University of Cambridge > Talks.cam > Computer Laboratory Wednesday Seminars > Every tweet counts: How statistical content analysis of social networks can improve our knowledge of citizens' preferences. An application to France and US presidential elections and EU leaders' popularity

Every tweet counts: How statistical content analysis of social networks can improve our knowledge of citizens' preferences. An application to France and US presidential elections and EU leaders' popularity

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The growing usage of internet and social media by a wider audience of citizens sharply increases the possibility to investigate the web as a device to explore and track their (policy) preferences and judgements. For the statistician social networks data are interesting for at least two reasons: users of social networks express mainly unsolicited opinions and the volume of these opinions is extremely high, i.e. this is the big data world. In the present talk we present the statistical ideas behind the so called Hopkins and King’s method for content analysis as well as several successful applications to politics and political competitions. As simple case studies, we present the results obtained by “Voices from the Blogs” (http://voicesfromtheblogs.com, a research project developed at the University of Milan) on the 2012 Presidential ballot and in the subsequent Legislative election, the recent US Presidential competition and EU leaders popularity. Despite internet users are not necessarily representative of the whole population of country’s citizens, our analyses show a remarkable ability of social-media to forecast electoral results as well as a consistent correlation between social-media results and the ones obtained in more traditional mass surveys. In some cases, the possibility of an ‘information overload’ arises as a factor affecting negatively the analysis of social-media.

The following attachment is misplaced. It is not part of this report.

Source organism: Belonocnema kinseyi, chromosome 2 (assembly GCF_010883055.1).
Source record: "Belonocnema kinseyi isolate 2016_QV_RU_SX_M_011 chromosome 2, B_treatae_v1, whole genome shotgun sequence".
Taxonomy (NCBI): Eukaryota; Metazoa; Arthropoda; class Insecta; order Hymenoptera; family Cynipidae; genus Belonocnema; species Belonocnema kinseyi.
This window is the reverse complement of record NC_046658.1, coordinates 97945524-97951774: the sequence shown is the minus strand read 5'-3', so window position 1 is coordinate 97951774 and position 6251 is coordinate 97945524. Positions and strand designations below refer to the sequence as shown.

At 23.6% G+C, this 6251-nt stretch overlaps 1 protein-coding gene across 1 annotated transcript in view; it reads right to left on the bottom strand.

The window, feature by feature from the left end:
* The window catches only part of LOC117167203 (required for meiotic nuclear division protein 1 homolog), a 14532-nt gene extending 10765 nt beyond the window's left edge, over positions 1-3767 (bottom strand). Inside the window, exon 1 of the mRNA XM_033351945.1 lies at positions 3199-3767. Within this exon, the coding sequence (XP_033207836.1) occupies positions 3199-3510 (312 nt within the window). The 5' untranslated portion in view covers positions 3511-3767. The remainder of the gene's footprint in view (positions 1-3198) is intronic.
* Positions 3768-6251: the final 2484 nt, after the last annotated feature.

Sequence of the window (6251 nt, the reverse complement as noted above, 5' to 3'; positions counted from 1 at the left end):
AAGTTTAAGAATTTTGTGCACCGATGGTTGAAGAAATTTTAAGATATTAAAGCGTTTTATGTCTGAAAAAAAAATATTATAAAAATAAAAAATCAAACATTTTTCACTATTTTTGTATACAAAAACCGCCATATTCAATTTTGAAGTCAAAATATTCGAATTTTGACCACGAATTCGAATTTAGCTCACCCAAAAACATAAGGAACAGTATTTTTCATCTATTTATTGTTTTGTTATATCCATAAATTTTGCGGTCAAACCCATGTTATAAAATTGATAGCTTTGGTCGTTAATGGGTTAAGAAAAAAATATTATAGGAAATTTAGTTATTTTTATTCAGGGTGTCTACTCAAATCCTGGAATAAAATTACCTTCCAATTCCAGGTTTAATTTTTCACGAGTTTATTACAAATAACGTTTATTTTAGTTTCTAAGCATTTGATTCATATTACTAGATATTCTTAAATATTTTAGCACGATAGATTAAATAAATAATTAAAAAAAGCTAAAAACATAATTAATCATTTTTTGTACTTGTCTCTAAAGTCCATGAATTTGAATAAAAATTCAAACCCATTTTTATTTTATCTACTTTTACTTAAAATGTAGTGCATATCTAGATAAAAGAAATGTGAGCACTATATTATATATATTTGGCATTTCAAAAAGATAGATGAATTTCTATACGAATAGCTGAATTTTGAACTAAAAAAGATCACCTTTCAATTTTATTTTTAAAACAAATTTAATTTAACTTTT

This talk is part of the Computer Laboratory Wednesday Seminars series.

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